When tech companies go down, they go down hard.
This isn't just a phenomenon of the dot-bomb. It has been true since the beginning.
Most of the “BUNCH” from the 1950s – Burroughs, Univac, NCR (NYSE:NCR), Control Data, Honeywell (NYSE:HON) – have either merged, gone into other industries or disappeared. The same is true of the “plug-compatible” outfits of the 1960s, like Amdahl, the mini-computer “giants” of the 1970s, like Data General, the “office products” outfits from later that decade, like Wang and Lanier, and all the pre-IBM PC outfits of the early 1980s like Osborne and Cromemco.
The engineering workstation companies like Silicon Graphics? Gone. The big PC software outfits like Borland and Ashton-Tate? Also gone. I won't bother you with the dot-com companies, but you get the point. High tech is a Grand Hotel – companies come, and they go. Nothing ever happens.
Nokia is now going down that same road. When phones were based on Real Time Operating Systems, early in the last decade, Nokia was king of the hill. No one made as much from so-called “feature phones,” because Nokia had all the carriers locked-up, it owned the Symbian OS, and costs were outsourced, under control.
What happened? The iPhone happened. Then Google (NASDAQ:GOOG) Android happened. Apple (NASDAQ:AAPL) defined a new space, a hand-held Internet terminal, and when Nokia didn't respond to that, Google created an open source version of the concept that took Nokia's business away from it.
Critics may bemoan February's decision by Stephen Elop to hitch his wagon to ex-employer Microsoft's star, but it was grab the life preserver or go down.
Elop's hope is that Microsoft will take the market position Google presently has in the market, and maybe get bought for a decent price. For Microsoft to do that it must break Google's relations with Taiwanese OEMs, the people who make what the rest of the channel sells.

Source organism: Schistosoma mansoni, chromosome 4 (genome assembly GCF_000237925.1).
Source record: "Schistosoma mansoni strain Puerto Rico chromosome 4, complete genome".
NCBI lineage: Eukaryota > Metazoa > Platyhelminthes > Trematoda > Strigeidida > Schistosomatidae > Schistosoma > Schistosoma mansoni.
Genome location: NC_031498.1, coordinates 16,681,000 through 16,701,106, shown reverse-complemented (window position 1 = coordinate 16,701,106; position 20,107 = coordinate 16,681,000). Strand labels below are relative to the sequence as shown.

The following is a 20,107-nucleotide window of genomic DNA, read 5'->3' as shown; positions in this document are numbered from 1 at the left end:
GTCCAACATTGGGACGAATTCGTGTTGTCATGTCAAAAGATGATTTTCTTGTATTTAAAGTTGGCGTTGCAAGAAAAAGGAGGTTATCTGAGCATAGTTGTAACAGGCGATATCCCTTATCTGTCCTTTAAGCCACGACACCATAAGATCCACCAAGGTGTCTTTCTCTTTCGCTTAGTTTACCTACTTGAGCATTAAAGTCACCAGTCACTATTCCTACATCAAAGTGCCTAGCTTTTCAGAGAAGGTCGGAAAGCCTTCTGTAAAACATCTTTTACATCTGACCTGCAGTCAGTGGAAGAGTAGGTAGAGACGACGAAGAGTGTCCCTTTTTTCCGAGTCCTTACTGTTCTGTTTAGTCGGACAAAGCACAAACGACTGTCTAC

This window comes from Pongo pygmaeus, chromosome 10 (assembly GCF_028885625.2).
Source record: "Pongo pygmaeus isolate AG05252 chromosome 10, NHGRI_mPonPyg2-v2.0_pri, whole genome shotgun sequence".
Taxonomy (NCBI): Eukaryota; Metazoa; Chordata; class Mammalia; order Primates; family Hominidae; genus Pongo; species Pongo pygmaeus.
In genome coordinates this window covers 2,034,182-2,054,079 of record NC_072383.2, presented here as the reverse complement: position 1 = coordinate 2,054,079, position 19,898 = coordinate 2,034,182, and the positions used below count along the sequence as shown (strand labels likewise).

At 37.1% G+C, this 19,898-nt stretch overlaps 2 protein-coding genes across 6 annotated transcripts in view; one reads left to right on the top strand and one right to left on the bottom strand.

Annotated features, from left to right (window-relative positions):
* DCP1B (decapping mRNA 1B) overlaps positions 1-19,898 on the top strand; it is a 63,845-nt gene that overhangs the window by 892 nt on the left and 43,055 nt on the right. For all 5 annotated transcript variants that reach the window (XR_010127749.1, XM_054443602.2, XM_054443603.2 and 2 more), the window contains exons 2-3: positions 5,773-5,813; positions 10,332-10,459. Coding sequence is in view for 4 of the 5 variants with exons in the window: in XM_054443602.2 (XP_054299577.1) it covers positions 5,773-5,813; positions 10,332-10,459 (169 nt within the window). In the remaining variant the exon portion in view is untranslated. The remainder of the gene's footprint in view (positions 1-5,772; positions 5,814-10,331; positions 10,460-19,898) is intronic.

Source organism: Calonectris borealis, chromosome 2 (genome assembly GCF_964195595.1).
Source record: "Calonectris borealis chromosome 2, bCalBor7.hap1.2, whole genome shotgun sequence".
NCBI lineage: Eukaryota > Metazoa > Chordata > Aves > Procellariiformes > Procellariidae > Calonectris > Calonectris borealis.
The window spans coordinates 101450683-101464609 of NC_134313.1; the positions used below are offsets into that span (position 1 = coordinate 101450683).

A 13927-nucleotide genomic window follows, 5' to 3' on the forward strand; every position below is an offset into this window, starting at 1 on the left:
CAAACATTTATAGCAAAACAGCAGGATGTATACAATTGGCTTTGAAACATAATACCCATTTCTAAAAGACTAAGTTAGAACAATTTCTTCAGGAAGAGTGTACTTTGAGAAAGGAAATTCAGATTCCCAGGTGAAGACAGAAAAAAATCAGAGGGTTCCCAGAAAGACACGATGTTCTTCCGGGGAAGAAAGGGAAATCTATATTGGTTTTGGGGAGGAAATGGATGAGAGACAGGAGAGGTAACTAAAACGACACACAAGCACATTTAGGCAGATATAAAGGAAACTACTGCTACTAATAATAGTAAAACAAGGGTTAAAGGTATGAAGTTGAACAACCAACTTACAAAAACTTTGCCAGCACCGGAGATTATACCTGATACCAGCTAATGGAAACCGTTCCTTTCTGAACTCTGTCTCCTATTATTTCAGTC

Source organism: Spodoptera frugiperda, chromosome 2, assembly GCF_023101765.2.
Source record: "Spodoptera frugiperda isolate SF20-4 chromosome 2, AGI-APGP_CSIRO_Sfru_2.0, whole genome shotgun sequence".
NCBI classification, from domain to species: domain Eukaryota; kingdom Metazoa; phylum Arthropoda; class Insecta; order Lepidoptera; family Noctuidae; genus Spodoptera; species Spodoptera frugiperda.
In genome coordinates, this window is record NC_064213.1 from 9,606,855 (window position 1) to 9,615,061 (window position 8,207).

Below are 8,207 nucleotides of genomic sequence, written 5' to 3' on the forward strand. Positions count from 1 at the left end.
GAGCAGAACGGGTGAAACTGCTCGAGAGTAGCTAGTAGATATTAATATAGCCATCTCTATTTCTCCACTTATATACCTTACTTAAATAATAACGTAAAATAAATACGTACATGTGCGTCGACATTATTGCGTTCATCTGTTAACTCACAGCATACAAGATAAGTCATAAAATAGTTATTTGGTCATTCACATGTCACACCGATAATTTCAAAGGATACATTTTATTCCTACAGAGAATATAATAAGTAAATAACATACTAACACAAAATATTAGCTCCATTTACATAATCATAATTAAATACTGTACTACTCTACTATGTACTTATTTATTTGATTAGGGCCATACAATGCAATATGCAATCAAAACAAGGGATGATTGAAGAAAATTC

Can they make it?
When I was at CompuTex two years ago, there was some wistfulness over Linux, but everyone remained wedded to Windows. A visitor last year would have seen a very different picture. Everyone was showing Android-based tablets and phones.
Why? Because Android gave these OEMs a measure of control they never had before. They could tweak the hardware as well as the software, building their own knowledge base. They could even become brands themselves. The Taiwanese version of Pinocchio.
The height of this newly-competitive attitude came along last year in the form of Linaro. Linaro finally delivered this week, in the form of an ARM-based circuit board that runs both Ubuntu Linux and Google Android.
Linaro threatens not just Apple and Microsoft, but Intel (NASDAQ:INTC) as well, and the entire mobile ecosystem. It's led by competitive chip-makers such as ARM (NASDAQ:ARMH) and Freescale (NYSE:FSL). But imagine Chinese-made Android tablets that under-price the iPad (by a lot) and Android phones that are literally as cheap-as-chips. Imagine being able to buy an Android for the same price, you're not getting a subsidized version from your carrier, only this one could be taken from carrier-to-carrier as you wished, whenever the deals changed.
Phone competition. Chip competition. OS competition. Carrier competition. What could be better? How can it be stopped?
Elop hopes it can be stopped in court. As Florian Mueller of FOSSpatents notes all the big boys in the rest of the technology space are now arrayed in court against Google. They can out-gun it with patents, with copyrights, with trademarks. They, and their patent troll brethren, seek to turn this from a Pinocchio story into one of Gulliver, binding it down with many, many cables, harrying it, forcing it to run for its life out of “their” business.
In that environment, Nokia could be golden. Its Windows phones are a proprietary stack, one Microsoft (and manufacturers) knows is centrally-controlled. If the OEMs can be forced to defend themselves in U.S. courts, they'll run from Android like rats fleeing a sinking ship.
So Nokia hopes.
Nokia is going down to zero.
Disclosure: I am long GOOG.
Additional disclosure: My IRA owns 20 shares of Google.